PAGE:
I live about an hour’s drive from Meteor Crater in Arizona. One of my daughters peddles space alien lore (such as it is) for fun, and the theory of a spacecraft augering in and smacking Arizona 50,000 years ago is still in the running. However, I expect that it was a meteor. But what fun is that?
There is a not new theory that “we” – sort of a “royal we” – can drill down to the center of the Earth and harness the energy contained there to create “new green energy”.
Let’s explore this latest wet dream, in which the grievance lobby is trying to create a new industry. The new solar? But looking down.
Context and Precedence: The Russians drilled the deepest hole ever drilled into the Earth. They managed to drill down 7 miles into the Earth’s crust. They didn’t get anywhere near the mantle and didn’t tap into “lava” and the new energy revolution. The Russians learned by spending money what any geologist could have told them for free (or for a reasonable professional fee). Solid rock is not quite solid when you get down seven miles because of pressure considerations. They kept losing drill bits because they were stuck in the somewhat ‘plastic’ conditions that they encountered.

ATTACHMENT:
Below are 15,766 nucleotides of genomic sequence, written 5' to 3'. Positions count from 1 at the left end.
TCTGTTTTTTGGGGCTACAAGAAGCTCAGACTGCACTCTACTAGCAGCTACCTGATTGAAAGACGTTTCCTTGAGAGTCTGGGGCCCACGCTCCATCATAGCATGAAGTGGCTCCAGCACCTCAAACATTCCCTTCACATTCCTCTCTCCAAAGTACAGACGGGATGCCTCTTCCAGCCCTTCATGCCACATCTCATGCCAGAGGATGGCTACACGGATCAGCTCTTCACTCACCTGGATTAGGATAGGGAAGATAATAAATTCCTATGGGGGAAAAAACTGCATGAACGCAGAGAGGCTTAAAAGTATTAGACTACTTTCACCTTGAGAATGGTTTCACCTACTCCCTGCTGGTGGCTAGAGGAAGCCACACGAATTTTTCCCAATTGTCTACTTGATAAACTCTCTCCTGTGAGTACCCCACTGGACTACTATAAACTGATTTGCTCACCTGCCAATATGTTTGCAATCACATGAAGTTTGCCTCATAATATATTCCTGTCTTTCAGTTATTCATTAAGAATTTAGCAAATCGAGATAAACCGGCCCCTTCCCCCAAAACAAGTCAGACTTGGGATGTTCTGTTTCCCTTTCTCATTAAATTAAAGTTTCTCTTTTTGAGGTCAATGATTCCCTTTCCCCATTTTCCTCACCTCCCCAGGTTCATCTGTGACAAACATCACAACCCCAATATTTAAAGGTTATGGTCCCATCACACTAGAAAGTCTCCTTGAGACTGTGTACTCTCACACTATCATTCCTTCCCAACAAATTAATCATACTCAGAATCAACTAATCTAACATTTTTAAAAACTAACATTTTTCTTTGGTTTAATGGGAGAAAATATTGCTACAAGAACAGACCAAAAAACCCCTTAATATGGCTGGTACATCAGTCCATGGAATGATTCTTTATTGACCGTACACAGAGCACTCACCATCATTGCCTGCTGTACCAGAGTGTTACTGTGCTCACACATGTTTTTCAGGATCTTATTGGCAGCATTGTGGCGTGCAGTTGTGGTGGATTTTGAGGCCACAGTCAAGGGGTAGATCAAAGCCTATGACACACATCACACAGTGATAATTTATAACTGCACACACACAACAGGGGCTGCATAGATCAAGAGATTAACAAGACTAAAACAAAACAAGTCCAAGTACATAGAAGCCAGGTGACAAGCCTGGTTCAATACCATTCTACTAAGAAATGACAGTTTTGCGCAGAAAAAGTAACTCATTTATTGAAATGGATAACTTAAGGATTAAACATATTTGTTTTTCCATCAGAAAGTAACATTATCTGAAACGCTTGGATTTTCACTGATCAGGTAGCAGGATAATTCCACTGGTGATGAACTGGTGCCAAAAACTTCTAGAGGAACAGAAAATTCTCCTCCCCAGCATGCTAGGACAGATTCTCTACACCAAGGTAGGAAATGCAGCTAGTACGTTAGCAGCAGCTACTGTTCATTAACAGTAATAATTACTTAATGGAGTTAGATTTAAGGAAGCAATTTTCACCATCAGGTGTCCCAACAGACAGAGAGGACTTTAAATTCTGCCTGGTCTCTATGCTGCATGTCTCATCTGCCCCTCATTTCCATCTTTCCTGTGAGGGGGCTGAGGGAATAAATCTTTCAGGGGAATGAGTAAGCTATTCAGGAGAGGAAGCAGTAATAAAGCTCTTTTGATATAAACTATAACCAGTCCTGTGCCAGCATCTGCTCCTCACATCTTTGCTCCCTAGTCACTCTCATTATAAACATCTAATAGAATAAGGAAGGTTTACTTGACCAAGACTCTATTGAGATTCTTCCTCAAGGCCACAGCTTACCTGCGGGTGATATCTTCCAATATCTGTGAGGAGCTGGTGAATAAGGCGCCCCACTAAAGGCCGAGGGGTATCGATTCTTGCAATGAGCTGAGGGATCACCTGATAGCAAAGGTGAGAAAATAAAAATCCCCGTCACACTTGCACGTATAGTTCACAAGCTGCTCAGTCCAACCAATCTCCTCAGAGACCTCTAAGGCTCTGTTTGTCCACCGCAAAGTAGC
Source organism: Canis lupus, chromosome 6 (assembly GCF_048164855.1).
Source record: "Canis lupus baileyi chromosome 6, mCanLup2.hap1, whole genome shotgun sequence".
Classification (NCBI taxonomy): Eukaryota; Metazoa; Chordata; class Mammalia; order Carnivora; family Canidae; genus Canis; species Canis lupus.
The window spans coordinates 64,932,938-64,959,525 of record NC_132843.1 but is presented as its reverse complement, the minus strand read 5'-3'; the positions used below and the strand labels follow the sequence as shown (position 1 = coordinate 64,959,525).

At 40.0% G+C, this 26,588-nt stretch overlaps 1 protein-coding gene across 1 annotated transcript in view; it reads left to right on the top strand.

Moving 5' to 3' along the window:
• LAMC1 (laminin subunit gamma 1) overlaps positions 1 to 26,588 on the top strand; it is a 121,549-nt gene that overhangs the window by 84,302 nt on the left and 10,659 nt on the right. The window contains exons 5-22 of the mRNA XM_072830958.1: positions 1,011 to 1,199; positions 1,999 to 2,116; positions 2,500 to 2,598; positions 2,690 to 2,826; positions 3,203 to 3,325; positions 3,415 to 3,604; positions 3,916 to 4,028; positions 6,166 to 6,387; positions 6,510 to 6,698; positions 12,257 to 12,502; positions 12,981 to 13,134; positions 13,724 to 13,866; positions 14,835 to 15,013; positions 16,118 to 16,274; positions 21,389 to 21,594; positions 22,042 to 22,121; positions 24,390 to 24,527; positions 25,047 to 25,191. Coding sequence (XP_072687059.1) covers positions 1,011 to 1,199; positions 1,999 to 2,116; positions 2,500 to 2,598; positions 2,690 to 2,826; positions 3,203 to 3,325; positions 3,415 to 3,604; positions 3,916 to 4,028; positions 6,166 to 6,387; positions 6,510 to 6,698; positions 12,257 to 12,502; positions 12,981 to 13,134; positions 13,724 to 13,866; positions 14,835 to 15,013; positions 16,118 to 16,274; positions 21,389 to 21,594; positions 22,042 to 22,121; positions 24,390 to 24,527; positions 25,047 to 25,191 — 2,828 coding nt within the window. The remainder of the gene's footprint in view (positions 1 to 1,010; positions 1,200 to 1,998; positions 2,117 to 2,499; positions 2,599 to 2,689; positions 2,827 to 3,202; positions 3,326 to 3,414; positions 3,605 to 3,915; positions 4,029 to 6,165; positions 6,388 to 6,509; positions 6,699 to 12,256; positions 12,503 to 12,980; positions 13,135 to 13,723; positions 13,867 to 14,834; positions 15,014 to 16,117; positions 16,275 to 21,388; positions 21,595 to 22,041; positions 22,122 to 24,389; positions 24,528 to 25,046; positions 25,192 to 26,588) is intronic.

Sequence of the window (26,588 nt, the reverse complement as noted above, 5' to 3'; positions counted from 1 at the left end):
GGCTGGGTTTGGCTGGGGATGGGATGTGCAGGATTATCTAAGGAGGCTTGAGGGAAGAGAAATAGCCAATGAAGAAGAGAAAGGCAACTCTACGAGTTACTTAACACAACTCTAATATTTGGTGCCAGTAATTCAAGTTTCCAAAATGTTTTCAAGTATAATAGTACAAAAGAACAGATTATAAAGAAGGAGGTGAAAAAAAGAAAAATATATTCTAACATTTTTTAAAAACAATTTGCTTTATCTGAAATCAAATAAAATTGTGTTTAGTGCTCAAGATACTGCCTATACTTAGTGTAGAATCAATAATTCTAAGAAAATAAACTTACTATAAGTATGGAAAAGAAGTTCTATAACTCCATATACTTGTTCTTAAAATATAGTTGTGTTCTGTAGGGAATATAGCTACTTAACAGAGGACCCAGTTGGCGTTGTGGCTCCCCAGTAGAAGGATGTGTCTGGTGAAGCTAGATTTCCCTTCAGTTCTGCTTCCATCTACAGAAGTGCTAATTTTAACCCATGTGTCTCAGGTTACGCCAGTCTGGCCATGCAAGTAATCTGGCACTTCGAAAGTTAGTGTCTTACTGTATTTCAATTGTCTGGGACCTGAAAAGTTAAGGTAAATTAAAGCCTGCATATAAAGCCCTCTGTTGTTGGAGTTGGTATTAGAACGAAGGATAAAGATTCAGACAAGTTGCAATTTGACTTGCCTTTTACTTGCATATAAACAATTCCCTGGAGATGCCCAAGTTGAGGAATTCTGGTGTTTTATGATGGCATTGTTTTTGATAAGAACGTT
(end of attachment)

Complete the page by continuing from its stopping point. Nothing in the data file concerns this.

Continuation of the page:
You don’t need to drill deep to find superheated water (steam). A number of countries do this now. Iceland comes to mind as the most aggressive user of geothermal steam to power the grid.
The Fly in the Ointment – And while it sounds incredibly progressive to pump water deep into the Earth to heat it up, and then pump it back to the surface (two holes), there are dissolved minerals that come up with the water. History and experience have shown that much of that is radioactive. Geothermal energy is a huge producer of radioactive pollution. And the people of Nevada don’t want Yucca Mountain to store radioactive waste, so where do you put this huge byproduct of geothermal steam?
Yeah, not in my back yard…or in my Congressional District.
lest we forget
There will be another post for Memorial Day, but this weekend, it’s useful to think of all of those names, then those un-named who came back broken from a pointless war in Southeast Asia. All the blood, all the treasure, all of the damaged lives and shattered families.
The bravery and sacrifice needs to be remembered. Are we going to have another wall across from this one for Afghanistan? Twenty years in Afghanistan.
I’m not anti-American and I’m not anti-military. Not in the slightest. But we as a nation need to decide that war means fighting and fighting means killing, and if we’re going to do this, we need to be able to “win”. (I don’t like being ticked off on Memorial Day.)